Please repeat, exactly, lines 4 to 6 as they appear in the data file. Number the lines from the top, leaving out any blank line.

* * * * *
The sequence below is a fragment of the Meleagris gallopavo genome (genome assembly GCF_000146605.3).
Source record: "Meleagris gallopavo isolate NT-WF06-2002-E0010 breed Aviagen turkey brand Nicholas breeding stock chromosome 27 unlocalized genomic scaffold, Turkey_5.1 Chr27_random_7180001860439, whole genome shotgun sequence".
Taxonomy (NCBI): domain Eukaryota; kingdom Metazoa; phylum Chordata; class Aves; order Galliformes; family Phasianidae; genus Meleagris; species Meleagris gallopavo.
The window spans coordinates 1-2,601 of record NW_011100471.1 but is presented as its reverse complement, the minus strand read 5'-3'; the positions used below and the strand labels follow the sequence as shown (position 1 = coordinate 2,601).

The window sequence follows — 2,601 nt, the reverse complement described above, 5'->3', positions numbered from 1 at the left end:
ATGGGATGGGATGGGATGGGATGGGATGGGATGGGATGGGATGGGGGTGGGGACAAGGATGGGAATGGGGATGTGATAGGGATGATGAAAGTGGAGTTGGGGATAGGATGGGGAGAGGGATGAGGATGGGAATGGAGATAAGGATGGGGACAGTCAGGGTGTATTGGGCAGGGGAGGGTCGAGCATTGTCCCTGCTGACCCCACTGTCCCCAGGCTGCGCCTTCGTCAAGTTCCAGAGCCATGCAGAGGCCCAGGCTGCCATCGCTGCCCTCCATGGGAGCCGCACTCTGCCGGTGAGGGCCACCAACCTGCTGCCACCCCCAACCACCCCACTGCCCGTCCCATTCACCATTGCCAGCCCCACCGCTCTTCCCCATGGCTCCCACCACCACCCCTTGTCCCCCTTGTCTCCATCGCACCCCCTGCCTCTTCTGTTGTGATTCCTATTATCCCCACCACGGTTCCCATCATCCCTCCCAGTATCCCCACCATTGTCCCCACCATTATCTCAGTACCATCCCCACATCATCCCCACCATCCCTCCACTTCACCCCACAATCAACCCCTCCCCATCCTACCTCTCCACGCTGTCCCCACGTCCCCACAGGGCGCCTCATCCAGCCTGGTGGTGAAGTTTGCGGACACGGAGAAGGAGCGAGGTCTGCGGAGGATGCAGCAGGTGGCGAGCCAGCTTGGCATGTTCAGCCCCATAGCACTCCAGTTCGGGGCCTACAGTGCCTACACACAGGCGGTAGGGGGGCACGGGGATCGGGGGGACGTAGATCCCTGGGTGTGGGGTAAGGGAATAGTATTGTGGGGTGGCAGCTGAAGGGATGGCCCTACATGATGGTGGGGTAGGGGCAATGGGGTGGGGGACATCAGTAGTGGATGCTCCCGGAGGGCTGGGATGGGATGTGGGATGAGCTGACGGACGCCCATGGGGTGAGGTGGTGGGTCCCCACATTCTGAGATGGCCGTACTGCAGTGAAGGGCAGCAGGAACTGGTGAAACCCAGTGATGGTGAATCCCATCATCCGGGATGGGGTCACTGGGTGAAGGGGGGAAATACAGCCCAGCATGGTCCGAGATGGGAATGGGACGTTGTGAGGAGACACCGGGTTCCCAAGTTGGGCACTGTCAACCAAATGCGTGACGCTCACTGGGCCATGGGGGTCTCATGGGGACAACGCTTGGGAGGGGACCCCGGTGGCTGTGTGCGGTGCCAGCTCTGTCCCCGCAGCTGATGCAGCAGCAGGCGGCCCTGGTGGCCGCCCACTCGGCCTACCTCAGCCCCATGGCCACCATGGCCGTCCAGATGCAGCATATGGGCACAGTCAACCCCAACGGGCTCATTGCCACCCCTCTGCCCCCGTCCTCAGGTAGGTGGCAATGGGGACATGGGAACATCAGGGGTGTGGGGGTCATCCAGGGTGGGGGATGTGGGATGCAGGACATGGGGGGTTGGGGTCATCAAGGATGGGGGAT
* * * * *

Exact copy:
The window spans coordinates 1-2,601 of record NW_011100471.1 but is presented as its reverse complement, the minus strand read 5'-3'; the positions used below and the strand labels follow the sequence as shown (position 1 = coordinate 2,601).

The window sequence follows — 2,601 nt, the reverse complement described above, 5'->3', positions numbered from 1 at the left end:
ATGGGATGGGATGGGATGGGATGGGATGGGATGGGATGGGATGGGGGTGGGGACAAGGATGGGAATGGGGATGTGATAGGGATGATGAAAGTGGAGTTGGGGATAGGATGGGGAGAGGGATGAGGATGGGAATGGAGATAAGGATGGGGACAGTCAGGGTGTATTGGGCAGGGGAGGGTCGAGCATTGTCCCTGCTGACCCCACTGTCCCCAGGCTGCGCCTTCGTCAAGTTCCAGAGCCATGCAGAGGCCCAGGCTGCCATCGCTGCCCTCCATGGGAGCCGCACTCTGCCGGTGAGGGCCACCAACCTGCTGCCACCCCCAACCACCCCACTGCCCGTCCCATTCACCATTGCCAGCCCCACCGCTCTTCCCCATGGCTCCCACCACCACCCCTTGTCCCCCTTGTCTCCATCGCACCCCCTGCCTCTTCTGTTGTGATTCCTATTATCCCCACCACGGTTCCCATCATCCCTCCCAGTATCCCCACCATTGTCCCCACCATTATCTCAGTACCATCCCCACATCATCCCCACCATCCCTCCACTTCACCCCACAATCAACCCCTCCCCATCCTACCTCTCCACGCTGTCCCCACGTCCCCACAGGGCGCCTCATCCAGCCTGGTGGTGAAGTTTGCGGACACGGAGAAGGAGCGAGGTCTGCGGAGGATGCAGCAGGTGGCGAGCCAGCTTGGCATGTTCAGCCCCATAGCACTCCAGTTCGGGGCCTACAGTGCCTACACACAGGCGGTAGGGGGGCACGGGGATCGGGGGGACGTAGATCCCTGGGTGTGGGGTAAGGGAATAGTATTGTGGGGTGGCAGCTGAAGGGATGGCCCTACATGATGGTGGGGTAGGGGCAATGGGGTGGGGGACATCAGTAGTGGATGCTCCCGGAGGGCTGGGATGGGATGTGGGATGAGCTGACGGACGCCCATGGGGTGAGGTGGTGGGTCCCCACATTCTGAGATGGCCGTACTGCAGTGAAGGGCAGCAGGAACTGGTGAAACCCAGTGATGGTGAATCCCATCATCCGGGATGGGGTCACTGGGTGAAGGGGGGAAATACAGCCCAGCATGGTCCGAGATGGGAATGGGACGTTGTGAGGAGACACCGGGTTCCCAAGTTGGGCACTGTCAACCAAATGCGTGACGCTCACTGGGCCATGGGGGTCTCATGGGGACAACGCTTGGGAGGGGACCCCGGTGGCTGTGTGCGGTGCCAGCTCTGTCCCCGCAGCTGATGCAGCAGCAGGCGGCCCTGGTGGCCGCCCACTCGGCCTACCTCAGCCCCATGGCCACCATGGCCGTCCAGATGCAGCATATGGGCACAGTCAACCCCAACGGGCTCATTGCCACCCCTCTGCCCCCGTCCTCAGGTAGGTGGCAATGGGGACATGGGAACATCAGGGGTGTGGGGGTCATCCAGGGTGGGGGATGTGGGATGCAGGACATGGGGGGTTGGGGTCATCAAGGATGGGGGAT